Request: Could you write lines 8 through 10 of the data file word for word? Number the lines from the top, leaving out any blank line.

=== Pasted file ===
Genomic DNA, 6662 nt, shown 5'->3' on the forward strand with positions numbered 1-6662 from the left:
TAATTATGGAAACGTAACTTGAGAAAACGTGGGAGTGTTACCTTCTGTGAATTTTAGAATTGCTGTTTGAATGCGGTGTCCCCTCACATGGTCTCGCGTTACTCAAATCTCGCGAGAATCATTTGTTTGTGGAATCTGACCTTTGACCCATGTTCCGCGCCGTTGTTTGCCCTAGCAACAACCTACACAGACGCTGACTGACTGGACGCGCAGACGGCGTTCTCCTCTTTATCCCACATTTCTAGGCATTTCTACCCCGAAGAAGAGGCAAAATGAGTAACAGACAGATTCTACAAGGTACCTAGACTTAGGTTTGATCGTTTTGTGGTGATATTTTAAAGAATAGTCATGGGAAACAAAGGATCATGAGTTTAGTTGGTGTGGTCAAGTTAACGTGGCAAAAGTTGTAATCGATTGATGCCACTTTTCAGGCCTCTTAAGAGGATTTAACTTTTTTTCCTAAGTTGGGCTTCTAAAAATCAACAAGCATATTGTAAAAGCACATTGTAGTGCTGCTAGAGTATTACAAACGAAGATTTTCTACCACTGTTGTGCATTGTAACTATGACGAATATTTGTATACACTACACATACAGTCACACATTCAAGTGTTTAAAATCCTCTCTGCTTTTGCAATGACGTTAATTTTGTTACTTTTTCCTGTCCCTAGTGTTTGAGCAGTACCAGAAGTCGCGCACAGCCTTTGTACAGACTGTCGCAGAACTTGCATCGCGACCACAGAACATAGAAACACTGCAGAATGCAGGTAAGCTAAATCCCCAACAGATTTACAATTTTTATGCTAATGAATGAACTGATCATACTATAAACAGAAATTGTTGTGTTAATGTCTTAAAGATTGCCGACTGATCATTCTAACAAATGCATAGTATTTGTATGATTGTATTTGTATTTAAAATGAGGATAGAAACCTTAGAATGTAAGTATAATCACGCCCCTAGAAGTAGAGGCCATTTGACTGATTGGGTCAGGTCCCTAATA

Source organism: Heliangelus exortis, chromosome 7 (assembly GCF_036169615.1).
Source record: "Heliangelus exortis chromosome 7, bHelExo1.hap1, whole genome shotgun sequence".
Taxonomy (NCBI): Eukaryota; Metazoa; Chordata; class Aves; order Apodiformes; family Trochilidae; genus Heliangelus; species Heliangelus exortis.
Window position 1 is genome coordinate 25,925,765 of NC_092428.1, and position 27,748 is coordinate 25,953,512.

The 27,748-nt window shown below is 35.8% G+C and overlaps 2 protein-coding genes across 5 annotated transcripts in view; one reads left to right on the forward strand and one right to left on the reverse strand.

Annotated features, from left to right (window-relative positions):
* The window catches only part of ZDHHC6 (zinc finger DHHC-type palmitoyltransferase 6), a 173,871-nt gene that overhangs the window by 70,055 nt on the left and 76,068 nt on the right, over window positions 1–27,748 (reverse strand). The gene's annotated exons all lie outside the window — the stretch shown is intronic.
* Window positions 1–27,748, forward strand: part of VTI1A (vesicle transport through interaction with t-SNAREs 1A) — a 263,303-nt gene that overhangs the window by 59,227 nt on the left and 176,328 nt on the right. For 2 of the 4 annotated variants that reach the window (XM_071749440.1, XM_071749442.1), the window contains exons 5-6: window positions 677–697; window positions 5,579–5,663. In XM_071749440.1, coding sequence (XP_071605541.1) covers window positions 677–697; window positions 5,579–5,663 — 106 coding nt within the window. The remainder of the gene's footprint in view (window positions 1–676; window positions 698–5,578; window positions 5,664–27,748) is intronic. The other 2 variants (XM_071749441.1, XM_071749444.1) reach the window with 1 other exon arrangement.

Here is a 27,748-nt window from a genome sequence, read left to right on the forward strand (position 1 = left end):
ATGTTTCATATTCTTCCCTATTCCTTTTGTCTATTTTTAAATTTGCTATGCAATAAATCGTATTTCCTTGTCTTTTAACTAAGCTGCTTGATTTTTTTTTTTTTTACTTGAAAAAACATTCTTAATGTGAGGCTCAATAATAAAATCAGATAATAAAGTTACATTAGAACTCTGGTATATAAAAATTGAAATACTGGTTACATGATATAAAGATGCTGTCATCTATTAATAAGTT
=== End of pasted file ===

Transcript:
Annotated features, from left to right (window-relative positions):
* The window catches only part of ZDHHC6 (zinc finger DHHC-type palmitoyltransferase 6), a 173,871-nt gene that overhangs the window by 70,055 nt on the left and 76,068 nt on the right, over window positions 1–27,748 (reverse strand). The gene's annotated exons all lie outside the window — the stretch shown is intronic.
* Window positions 1–27,748, forward strand: part of VTI1A (vesicle transport through interaction with t-SNAREs 1A) — a 263,303-nt gene that overhangs the window by 59,227 nt on the left and 176,328 nt on the right. For 2 of the 4 annotated variants that reach the window (XM_071749440.1, XM_071749442.1), the window contains exons 5-6: window positions 677–697; window positions 5,579–5,663. In XM_071749440.1, coding sequence (XP_071605541.1) covers window positions 677–697; window positions 5,579–5,663 — 106 coding nt within the window. The remainder of the gene's footprint in view (window positions 1–676; window positions 698–5,578; window positions 5,664–27,748) is intronic. The other 2 variants (XM_071749441.1, XM_071749444.1) reach the window with 1 other exon arrangement.